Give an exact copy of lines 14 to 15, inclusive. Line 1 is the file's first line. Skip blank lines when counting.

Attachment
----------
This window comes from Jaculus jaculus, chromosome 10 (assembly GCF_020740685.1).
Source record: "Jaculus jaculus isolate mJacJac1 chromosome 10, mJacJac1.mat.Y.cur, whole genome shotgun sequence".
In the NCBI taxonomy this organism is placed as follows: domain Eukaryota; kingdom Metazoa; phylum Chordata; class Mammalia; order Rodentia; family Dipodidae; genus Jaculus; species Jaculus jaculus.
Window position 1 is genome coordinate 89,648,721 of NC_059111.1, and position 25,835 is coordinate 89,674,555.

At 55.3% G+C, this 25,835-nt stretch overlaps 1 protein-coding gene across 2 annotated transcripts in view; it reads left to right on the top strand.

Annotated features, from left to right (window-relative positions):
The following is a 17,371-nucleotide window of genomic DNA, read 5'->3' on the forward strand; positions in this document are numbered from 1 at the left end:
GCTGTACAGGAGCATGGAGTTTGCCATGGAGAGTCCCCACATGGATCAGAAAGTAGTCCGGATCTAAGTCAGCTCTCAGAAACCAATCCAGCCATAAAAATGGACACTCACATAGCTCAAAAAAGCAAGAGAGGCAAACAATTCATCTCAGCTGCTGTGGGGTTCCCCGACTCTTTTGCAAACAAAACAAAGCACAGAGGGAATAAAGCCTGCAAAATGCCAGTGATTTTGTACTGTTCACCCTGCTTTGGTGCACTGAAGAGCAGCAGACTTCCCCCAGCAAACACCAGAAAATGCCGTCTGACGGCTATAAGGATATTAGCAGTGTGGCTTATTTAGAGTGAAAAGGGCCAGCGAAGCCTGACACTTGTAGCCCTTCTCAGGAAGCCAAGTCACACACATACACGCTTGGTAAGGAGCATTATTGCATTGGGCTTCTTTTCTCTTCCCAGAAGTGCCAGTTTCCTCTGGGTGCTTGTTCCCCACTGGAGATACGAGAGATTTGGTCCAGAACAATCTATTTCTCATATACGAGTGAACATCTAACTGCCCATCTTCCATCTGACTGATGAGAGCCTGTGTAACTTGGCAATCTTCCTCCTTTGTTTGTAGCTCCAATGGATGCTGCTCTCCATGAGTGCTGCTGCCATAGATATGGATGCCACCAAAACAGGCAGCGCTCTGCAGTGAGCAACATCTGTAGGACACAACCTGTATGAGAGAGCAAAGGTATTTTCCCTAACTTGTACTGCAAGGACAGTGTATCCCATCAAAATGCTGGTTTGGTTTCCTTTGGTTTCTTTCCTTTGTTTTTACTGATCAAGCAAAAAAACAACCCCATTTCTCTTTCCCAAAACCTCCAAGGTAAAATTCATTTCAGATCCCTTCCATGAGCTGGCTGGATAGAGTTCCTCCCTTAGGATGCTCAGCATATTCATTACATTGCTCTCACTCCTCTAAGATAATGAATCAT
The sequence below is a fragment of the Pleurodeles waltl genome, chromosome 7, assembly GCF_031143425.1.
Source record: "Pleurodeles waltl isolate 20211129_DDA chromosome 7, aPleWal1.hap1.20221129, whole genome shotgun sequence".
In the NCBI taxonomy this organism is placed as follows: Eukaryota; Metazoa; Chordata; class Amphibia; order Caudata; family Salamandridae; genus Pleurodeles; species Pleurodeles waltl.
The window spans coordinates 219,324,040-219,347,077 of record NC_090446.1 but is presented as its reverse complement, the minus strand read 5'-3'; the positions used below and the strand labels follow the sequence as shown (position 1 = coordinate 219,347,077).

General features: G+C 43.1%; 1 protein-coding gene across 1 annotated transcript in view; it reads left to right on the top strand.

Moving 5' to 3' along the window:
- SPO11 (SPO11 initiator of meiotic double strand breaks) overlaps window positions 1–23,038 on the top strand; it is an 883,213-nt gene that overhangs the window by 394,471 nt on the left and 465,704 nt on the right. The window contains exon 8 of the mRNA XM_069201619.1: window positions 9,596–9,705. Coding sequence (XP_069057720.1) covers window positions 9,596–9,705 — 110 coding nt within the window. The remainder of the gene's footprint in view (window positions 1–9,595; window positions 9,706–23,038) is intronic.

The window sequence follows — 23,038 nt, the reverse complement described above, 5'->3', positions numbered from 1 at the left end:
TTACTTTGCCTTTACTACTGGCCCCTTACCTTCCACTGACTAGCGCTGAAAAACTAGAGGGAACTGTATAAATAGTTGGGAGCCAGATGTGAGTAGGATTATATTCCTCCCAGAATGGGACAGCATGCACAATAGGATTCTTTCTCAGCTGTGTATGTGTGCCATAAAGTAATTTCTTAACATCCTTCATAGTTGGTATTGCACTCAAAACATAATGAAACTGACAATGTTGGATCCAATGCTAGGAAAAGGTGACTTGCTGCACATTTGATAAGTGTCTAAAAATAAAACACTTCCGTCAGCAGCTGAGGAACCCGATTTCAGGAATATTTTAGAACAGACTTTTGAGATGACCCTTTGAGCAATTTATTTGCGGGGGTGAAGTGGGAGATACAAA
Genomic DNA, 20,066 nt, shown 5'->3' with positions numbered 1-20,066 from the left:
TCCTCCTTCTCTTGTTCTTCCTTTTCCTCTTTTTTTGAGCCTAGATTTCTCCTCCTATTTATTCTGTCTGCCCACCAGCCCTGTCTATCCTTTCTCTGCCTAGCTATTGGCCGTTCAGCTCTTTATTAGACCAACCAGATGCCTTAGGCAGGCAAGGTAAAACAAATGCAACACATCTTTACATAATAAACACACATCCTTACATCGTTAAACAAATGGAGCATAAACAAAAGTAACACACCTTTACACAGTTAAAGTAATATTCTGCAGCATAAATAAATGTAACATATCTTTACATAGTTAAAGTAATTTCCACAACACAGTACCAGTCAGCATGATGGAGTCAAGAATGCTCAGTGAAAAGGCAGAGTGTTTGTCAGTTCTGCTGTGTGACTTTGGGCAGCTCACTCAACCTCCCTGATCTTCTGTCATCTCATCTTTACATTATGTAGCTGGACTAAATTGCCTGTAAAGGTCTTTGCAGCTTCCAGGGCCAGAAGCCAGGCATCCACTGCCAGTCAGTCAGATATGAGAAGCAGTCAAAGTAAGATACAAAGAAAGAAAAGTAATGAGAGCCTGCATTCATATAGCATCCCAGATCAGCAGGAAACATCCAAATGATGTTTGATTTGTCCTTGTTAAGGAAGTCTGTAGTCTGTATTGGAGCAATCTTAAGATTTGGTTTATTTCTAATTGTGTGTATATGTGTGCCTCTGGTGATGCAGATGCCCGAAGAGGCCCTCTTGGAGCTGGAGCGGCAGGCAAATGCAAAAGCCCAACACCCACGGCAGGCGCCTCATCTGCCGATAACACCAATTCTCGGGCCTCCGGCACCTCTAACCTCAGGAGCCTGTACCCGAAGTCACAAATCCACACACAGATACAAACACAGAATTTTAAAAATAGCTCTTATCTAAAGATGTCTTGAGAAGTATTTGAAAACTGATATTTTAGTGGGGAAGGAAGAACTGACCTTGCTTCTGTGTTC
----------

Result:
Moving 5' to 3' along the window:
- SPO11 (SPO11 initiator of meiotic double strand breaks) overlaps window positions 1–23,038 on the top strand; it is an 883,213-nt gene that overhangs the window by 394,471 nt on the left and 465,704 nt on the right. The window contains exon 8 of the mRNA XM_069201619.1: window positions 9,596–9,705. Coding sequence (XP_069057720.1) covers window positions 9,596–9,705 — 110 coding nt within the window. The remainder of the gene's footprint in view (window positions 1–9,595; window positions 9,706–23,038) is intronic.